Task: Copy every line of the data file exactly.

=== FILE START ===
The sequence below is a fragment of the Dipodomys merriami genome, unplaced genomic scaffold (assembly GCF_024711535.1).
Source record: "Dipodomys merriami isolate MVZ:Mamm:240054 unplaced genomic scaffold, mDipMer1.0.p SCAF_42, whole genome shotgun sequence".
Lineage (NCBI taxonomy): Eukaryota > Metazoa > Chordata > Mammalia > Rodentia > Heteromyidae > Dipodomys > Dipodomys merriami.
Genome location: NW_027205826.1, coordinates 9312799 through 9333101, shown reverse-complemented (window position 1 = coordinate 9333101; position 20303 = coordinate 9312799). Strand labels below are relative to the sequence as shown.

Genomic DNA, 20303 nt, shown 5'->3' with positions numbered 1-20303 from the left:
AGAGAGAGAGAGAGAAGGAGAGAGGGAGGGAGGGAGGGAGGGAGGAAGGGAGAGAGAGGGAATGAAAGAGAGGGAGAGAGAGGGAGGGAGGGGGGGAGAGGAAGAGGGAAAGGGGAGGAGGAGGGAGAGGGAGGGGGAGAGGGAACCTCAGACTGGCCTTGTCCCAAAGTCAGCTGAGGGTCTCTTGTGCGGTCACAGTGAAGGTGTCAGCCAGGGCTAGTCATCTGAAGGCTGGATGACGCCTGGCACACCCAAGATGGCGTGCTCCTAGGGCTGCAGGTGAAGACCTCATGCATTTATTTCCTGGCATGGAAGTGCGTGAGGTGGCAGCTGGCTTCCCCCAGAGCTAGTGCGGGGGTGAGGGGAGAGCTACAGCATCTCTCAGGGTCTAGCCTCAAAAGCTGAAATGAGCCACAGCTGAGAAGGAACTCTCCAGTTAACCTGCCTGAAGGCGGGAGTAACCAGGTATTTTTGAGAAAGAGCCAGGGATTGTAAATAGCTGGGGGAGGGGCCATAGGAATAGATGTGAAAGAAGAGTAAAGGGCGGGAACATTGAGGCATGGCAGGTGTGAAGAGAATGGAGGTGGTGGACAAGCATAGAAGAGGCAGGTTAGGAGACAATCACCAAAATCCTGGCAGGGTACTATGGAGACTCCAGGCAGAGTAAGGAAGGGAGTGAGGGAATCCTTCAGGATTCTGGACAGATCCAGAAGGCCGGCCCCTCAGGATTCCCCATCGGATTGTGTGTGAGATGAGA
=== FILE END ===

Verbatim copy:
The sequence below is a fragment of the Dipodomys merriami genome, unplaced genomic scaffold (assembly GCF_024711535.1).
Source record: "Dipodomys merriami isolate MVZ:Mamm:240054 unplaced genomic scaffold, mDipMer1.0.p SCAF_42, whole genome shotgun sequence".
Lineage (NCBI taxonomy): Eukaryota > Metazoa > Chordata > Mammalia > Rodentia > Heteromyidae > Dipodomys > Dipodomys merriami.
Genome location: NW_027205826.1, coordinates 9312799 through 9333101, shown reverse-complemented (window position 1 = coordinate 9333101; position 20303 = coordinate 9312799). Strand labels below are relative to the sequence as shown.

Genomic DNA, 20303 nt, shown 5'->3' with positions numbered 1-20303 from the left:
AGAGAGAGAGAGAGAAGGAGAGAGGGAGGGAGGGAGGGAGGGAGGAAGGGAGAGAGAGGGAATGAAAGAGAGGGAGAGAGAGGGAGGGAGGGGGGGAGAGGAAGAGGGAAAGGGGAGGAGGAGGGAGAGGGAGGGGGAGAGGGAACCTCAGACTGGCCTTGTCCCAAAGTCAGCTGAGGGTCTCTTGTGCGGTCACAGTGAAGGTGTCAGCCAGGGCTAGTCATCTGAAGGCTGGATGACGCCTGGCACACCCAAGATGGCGTGCTCCTAGGGCTGCAGGTGAAGACCTCATGCATTTATTTCCTGGCATGGAAGTGCGTGAGGTGGCAGCTGGCTTCCCCCAGAGCTAGTGCGGGGGTGAGGGGAGAGCTACAGCATCTCTCAGGGTCTAGCCTCAAAAGCTGAAATGAGCCACAGCTGAGAAGGAACTCTCCAGTTAACCTGCCTGAAGGCGGGAGTAACCAGGTATTTTTGAGAAAGAGCCAGGGATTGTAAATAGCTGGGGGAGGGGCCATAGGAATAGATGTGAAAGAAGAGTAAAGGGCGGGAACATTGAGGCATGGCAGGTGTGAAGAGAATGGAGGTGGTGGACAAGCATAGAAGAGGCAGGTTAGGAGACAATCACCAAAATCCTGGCAGGGTACTATGGAGACTCCAGGCAGAGTAAGGAAGGGAGTGAGGGAATCCTTCAGGATTCTGGACAGATCCAGAAGGCCGGCCCCTCAGGATTCCCCATCGGATTGTGTGTGAGATGAGA